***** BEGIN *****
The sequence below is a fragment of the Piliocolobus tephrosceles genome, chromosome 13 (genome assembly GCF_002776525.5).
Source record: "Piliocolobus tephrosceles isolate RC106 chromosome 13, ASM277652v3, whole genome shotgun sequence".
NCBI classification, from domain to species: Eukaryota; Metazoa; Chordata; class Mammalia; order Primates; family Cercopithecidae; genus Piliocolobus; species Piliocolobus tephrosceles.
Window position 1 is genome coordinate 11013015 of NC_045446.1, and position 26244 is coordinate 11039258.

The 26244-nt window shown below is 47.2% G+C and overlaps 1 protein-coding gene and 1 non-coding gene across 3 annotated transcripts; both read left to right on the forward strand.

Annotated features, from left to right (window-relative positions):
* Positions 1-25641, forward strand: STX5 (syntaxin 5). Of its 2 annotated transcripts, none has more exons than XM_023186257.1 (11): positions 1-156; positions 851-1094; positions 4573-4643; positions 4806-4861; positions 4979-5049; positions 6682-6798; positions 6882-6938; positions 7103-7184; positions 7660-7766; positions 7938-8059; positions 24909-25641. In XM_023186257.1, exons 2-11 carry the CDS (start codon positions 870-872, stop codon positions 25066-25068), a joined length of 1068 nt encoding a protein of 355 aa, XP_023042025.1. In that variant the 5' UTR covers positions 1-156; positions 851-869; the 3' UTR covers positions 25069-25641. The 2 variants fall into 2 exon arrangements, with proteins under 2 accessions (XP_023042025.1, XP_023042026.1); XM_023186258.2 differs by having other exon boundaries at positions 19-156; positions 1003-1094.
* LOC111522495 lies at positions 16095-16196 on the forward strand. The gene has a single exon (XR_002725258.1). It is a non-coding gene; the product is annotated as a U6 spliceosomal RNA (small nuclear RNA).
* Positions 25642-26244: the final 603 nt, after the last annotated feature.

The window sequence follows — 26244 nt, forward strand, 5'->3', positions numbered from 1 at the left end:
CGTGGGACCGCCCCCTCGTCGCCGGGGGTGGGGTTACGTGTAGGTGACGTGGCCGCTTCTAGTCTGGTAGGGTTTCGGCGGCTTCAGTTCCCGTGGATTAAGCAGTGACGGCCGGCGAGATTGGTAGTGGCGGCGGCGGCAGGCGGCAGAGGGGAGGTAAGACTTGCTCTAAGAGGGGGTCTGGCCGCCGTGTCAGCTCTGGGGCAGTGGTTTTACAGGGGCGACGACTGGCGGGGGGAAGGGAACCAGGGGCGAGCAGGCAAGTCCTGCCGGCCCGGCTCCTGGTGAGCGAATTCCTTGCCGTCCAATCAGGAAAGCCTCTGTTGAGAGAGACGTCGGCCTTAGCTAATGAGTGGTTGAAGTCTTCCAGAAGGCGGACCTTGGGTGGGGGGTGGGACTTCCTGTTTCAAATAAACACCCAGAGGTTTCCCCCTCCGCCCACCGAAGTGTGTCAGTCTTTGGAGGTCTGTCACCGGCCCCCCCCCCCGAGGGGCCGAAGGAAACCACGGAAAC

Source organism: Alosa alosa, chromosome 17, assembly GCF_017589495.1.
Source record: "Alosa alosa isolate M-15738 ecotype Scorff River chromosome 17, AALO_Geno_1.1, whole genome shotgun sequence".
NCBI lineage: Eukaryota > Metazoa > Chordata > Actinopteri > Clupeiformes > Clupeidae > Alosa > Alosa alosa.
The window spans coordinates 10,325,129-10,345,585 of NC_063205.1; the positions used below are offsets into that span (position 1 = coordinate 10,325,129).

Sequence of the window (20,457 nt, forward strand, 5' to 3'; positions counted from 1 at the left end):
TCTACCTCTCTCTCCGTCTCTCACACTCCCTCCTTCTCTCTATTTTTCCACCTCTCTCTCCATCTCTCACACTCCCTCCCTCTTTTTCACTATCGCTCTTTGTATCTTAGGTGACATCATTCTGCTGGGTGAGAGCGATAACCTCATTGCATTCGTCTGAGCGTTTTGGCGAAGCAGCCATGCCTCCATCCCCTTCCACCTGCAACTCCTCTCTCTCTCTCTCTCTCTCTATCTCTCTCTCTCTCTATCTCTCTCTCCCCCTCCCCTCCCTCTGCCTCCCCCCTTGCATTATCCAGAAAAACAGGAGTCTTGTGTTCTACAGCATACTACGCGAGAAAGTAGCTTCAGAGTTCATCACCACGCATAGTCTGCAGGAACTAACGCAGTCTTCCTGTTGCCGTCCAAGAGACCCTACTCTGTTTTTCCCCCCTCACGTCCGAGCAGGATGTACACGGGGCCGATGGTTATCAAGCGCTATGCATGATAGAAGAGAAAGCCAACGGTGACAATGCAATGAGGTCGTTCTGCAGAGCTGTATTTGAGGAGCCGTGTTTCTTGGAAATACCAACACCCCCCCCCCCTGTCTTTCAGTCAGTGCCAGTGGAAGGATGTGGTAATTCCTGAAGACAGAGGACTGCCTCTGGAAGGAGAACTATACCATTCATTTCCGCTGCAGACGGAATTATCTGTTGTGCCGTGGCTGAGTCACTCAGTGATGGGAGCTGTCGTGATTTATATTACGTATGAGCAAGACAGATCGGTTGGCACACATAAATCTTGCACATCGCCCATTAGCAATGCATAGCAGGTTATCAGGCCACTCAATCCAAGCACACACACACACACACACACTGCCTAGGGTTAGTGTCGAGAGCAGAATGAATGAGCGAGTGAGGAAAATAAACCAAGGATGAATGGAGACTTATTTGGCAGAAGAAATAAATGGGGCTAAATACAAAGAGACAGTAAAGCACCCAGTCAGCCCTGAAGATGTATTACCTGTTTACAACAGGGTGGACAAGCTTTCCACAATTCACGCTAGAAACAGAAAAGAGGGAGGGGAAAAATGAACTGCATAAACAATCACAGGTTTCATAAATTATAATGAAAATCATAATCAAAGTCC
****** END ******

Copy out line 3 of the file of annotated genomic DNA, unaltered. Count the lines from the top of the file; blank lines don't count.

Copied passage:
NCBI classification, from domain to species: Eukaryota; Metazoa; Chordata; class Mammalia; order Primates; family Cercopithecidae; genus Piliocolobus; species Piliocolobus tephrosceles.